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Light Night

Friday, 12 May, 2017 - 7:24 am

Along with so many Jews and non-Jews in Boise, I was deeply troubled by this week’s terrible vandalism at the Idaho Anne Frank Memorial in downtown Boise.

The act was heinous. The condemnation is obvious.

But, aside for restoration, calls for unity and standing up to such hatred, what message does it have to me in my everyday life? It’s easy to recite the necessary allegiance to tolerating all peoples and loving humanity.  I wish I had a magic wand capable of making bigotry vanish immediately. Unfortunately, I don’t.

Absent that magic, we will continue to live in a somewhat dark world. What can I do about it? Especially, if I don’t usually come in contact with those that are capable of such horrific behavior.

***

In this week’s parsha, Emor, we learn about the counting of the Omer. Today is the 31st day of the Omer, the period between Passover and Shavuot. Each day we count toward the grand event of Receiving the Torah, which we relive on Shavuot.

Actually, ideally we don’t count each day. We count at night. The Jewish day starts at night, just like G-d’s day begins at night (see the story of Creation in Bereishit/Genesis). Although the prayer reads, “Today is x days to the counting of the Omer,” we actually recite it at night, the commencement of the day.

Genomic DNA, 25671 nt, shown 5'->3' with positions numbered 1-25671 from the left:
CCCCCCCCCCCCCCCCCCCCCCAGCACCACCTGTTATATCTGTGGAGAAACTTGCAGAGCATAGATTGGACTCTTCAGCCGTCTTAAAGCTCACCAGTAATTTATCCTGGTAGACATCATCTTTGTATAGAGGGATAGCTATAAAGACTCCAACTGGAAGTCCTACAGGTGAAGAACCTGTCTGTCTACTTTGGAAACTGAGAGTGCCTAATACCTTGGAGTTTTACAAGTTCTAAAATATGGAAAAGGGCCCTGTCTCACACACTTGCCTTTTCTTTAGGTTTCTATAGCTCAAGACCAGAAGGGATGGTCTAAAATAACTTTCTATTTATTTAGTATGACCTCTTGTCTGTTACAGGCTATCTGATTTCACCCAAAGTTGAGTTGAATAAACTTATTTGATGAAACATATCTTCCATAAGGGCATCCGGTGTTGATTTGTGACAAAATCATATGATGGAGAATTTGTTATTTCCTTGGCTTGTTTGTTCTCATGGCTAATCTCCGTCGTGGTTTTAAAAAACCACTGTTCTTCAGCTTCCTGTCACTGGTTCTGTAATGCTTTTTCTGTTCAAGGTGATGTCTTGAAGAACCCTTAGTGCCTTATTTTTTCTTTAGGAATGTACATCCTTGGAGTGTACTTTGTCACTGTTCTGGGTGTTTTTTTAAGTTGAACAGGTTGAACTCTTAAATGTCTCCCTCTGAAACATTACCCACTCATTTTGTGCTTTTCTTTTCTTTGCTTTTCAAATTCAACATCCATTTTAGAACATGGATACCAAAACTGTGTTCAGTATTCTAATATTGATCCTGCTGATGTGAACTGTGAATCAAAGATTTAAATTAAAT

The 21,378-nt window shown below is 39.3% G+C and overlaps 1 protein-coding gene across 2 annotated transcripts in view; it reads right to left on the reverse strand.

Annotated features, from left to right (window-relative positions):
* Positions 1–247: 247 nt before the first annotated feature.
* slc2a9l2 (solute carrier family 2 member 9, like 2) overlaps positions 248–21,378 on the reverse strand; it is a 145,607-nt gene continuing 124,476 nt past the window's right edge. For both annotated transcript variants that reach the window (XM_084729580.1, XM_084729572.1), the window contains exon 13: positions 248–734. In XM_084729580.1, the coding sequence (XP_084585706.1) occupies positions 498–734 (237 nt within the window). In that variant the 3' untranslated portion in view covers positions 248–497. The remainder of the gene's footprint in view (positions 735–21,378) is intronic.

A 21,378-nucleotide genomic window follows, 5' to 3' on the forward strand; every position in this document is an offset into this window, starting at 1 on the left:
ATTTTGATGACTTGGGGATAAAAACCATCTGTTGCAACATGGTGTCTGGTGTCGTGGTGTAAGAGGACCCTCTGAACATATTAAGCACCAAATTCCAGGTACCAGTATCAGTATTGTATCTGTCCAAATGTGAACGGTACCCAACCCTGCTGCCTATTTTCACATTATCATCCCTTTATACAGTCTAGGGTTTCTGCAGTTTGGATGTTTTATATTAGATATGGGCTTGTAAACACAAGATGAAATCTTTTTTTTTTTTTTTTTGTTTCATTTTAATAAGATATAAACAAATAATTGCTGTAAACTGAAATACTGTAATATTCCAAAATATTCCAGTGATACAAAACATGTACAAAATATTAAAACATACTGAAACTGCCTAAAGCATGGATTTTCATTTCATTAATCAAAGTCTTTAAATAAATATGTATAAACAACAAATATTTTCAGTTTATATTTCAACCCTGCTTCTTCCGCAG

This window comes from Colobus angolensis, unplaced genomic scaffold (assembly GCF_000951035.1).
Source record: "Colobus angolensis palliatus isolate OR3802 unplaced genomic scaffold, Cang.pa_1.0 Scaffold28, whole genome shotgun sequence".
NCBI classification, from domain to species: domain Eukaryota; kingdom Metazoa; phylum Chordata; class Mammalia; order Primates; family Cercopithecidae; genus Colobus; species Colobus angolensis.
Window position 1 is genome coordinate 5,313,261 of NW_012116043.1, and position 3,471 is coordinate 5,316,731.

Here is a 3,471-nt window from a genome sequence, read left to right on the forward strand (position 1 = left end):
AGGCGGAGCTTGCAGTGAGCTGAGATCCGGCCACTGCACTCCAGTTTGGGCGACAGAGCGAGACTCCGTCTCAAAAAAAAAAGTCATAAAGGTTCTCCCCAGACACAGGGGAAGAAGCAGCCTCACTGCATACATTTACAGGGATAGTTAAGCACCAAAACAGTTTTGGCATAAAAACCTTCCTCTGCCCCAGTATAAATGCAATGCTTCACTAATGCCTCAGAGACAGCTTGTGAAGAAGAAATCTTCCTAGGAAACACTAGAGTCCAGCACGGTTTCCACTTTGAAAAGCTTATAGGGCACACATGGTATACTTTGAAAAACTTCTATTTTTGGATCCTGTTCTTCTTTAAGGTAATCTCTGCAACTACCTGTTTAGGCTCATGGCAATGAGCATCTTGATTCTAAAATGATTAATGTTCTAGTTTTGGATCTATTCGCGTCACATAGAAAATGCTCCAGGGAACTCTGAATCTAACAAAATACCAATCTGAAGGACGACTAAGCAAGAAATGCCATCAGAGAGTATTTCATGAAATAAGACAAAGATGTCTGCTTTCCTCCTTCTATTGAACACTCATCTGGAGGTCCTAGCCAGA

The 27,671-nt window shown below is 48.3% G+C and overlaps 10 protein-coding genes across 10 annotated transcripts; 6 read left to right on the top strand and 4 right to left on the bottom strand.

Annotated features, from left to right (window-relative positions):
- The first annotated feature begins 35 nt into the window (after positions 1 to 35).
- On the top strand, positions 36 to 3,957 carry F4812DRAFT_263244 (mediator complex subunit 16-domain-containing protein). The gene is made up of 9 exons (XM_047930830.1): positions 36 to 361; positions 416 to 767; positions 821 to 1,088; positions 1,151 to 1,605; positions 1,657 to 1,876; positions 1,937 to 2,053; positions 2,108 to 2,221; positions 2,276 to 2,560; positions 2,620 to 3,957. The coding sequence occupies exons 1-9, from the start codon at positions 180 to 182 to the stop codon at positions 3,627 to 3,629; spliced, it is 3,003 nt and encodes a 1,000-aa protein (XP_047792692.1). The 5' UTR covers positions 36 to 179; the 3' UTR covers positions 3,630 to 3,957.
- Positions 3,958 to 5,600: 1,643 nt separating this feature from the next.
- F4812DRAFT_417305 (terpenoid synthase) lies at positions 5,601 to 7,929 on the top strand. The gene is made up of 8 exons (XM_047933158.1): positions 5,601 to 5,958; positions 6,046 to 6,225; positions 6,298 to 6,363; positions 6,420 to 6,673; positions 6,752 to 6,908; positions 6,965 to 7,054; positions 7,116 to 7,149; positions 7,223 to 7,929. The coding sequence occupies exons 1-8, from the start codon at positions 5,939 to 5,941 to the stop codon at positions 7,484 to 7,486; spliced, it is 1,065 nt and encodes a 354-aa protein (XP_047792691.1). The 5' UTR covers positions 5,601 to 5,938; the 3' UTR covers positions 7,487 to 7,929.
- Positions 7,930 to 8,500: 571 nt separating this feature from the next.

Why do we count at night and not by day?

***

The mystics teach that light represents holiness and G-dliness. Darkness represents that which is unholy and un-G-dly.

From the human point of view the world is a dark place. It’s up to us to brighten the world through the mitzvot we perform. Every time we give tzedakah, lay tefillin or light Shabbat candles – we are adding more holiness and banishing the darkness.

But, from G-d’s perspective, the beginning of everything is light. He existed prior to Creation. First comes light, then darkness.

Our job, the mystics explain, is to restore the original light. To bring the world in sync with the Divine viewpoint.

This is why we count at night. We recognize that the world is indeed a dark place. But, we also have the capacity – and duty – to change it, to add more light to the world. By counting the Omer, we are imbuing the night with holiness and light.

Instead of merely condemning the darkness in the world, I can actually add one degree of light. So, in addition to the public statements and firm resolve to eradicate evil, I am reminded that my greatest contribution is when I combat darkness with more light, with another mitzvah.

Ultimately, goodness will prevail. As the mystics teach, Moshiach’s arrival is the sign of a world transformed – from darkness back to light.

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